“If there’s an auction today in San Francisco, I can walk into my office in the morning, hit the button, and immediately get the results of the sale,” Harrison says. “I can find out now how cars are doing anywhere in the U.S.”

Donald Foy, vice president of marketing and product planning, says that e-marketplaces are worth visitor’s while only if they have a large volume of inventory available. To that end, Manheim plans to recruit subscribers by providing more services. In many cases, he says, they will have to teach new users how to get on line.

Harrison, who has owned his business for 36 years, is glad he did. “I can remember when everything was handwritten on a pad,” he says. “They’ve taken us more than just one step, they’ve taken us ten.”

The Hard Fax
Stories like Harrison’s echo in the heads of those trying to bring the auto industry into line. The current system is costly and inefficient, especially for small suppliers and e-markets such as Napa Auto Parts, Auto Zone, and Car Parts Technologies.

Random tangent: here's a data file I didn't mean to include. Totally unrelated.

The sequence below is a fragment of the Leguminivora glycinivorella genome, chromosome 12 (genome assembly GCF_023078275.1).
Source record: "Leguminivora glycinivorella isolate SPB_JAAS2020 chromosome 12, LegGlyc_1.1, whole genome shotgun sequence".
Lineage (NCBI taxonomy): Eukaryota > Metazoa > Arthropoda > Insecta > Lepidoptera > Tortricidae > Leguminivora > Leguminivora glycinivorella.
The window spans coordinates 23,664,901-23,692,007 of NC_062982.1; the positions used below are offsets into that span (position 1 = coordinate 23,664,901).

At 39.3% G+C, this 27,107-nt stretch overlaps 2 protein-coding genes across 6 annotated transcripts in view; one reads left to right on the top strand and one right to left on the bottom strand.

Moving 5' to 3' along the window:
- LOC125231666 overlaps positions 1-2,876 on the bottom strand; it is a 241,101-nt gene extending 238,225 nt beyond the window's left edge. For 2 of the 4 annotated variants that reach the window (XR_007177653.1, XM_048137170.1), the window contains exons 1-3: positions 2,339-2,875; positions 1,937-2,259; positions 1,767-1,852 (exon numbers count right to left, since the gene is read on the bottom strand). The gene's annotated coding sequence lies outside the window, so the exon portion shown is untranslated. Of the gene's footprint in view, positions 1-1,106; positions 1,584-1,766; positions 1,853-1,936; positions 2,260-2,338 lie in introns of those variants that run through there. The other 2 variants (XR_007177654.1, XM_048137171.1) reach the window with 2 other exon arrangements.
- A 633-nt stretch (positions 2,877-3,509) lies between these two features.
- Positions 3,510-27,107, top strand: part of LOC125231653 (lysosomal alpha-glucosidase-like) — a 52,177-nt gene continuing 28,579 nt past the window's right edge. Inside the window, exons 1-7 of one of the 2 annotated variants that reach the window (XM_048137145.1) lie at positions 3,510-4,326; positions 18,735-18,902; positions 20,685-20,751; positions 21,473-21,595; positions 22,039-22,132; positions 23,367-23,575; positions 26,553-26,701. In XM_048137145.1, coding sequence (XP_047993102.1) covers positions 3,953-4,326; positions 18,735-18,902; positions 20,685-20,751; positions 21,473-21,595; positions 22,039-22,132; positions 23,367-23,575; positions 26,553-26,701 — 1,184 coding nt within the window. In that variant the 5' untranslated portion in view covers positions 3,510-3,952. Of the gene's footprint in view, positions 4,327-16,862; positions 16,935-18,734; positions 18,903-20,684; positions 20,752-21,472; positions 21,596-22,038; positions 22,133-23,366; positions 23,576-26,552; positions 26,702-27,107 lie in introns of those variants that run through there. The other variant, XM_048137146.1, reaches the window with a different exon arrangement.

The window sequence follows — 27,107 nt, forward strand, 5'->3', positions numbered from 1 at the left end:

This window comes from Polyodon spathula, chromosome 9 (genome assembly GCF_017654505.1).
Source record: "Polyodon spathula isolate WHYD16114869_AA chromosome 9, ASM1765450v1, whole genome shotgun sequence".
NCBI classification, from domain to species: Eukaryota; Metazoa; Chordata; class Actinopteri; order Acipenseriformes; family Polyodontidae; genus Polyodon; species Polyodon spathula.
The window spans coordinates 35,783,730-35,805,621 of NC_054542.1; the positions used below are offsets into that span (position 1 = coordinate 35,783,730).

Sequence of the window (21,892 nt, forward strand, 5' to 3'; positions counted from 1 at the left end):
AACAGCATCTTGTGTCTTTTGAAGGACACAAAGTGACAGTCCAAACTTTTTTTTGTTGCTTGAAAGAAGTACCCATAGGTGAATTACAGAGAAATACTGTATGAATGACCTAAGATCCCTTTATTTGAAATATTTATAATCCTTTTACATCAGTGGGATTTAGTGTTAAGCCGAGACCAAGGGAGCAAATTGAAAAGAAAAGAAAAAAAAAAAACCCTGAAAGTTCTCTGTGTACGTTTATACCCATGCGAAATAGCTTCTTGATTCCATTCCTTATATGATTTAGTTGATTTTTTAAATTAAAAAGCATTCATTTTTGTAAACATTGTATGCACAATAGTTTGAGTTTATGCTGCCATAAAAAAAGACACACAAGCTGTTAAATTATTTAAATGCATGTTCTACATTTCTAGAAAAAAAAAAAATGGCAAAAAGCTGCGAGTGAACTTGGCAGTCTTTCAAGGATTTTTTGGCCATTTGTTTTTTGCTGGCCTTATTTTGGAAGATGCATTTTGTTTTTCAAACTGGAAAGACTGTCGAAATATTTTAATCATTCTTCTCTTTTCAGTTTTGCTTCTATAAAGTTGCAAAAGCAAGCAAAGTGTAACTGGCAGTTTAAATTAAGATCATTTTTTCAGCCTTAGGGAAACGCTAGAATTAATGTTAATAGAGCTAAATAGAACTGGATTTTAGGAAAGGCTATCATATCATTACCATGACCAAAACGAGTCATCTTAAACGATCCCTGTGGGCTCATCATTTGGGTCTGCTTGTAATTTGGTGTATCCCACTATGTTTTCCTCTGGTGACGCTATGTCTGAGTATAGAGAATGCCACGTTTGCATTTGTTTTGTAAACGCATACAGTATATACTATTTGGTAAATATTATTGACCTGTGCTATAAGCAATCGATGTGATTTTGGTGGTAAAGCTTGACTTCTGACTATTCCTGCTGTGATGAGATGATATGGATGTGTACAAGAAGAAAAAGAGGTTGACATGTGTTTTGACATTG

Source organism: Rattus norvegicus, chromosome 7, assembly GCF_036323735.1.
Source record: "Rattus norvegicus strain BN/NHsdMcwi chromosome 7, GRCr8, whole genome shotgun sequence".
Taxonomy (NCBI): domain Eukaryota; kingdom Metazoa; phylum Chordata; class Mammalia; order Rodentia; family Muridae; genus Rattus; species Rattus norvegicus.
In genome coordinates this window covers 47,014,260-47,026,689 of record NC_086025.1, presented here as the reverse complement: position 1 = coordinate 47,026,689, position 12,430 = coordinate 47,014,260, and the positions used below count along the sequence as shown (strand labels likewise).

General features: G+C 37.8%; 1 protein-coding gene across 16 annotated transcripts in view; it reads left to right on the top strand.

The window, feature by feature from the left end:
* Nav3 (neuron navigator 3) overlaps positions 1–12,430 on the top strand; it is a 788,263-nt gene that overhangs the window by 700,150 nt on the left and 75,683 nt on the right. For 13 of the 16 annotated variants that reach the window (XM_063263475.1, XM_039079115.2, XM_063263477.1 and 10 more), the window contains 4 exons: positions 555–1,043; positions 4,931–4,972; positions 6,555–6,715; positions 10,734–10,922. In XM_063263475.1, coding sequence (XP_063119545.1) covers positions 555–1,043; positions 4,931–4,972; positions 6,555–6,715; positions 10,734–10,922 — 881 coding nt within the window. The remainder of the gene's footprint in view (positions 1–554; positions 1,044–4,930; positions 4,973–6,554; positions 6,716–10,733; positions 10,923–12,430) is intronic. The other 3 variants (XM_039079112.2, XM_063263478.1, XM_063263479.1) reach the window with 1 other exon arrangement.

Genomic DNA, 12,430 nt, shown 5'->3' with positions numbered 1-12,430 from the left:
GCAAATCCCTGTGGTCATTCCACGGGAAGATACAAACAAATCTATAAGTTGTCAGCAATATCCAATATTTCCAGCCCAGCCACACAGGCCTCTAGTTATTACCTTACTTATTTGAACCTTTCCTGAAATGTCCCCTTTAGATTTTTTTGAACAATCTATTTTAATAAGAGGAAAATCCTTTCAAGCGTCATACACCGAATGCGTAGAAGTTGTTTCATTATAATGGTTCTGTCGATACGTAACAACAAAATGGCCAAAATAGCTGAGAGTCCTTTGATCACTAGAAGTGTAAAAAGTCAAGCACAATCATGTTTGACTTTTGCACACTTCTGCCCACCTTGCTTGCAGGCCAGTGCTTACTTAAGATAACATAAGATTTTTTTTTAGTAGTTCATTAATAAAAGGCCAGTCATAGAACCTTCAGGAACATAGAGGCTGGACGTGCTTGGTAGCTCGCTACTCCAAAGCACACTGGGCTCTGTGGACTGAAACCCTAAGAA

Car Parts Technologies has been on line since October and aspires to connect all parts of the supply chain, including installers, manufacturers, and fleets, says chief technology officer Farid Ghalili. He says the error-ridden phone-and-fax method that independent garages or service dealers use to purchase parts from distributors produces a return rate of 23 to 27 percent. The Web site allows them to identify parts and place orders. Fulfillment is automated and suppliers can communicate directly with manufacturers. Ghalili hopes the site can help reduce the return rate to single digits.

Many in the industry are also hoping to eventually replace EDI with something better. The technology automates transactions for the carmakers and larger suppliers, but is often too expensive for small companies to implement. They instead resort to the “rip-and-read” method. “There’s an awful lot of the supply chain where ‘EDI’ ends up being a fax,” says Great Lakes Technology Group’s Erickson. Still, he expects that older habits and technologies like EDI will stick around for quite a while, and everyone recognizes that Internet-based replacements aren’t perfect either.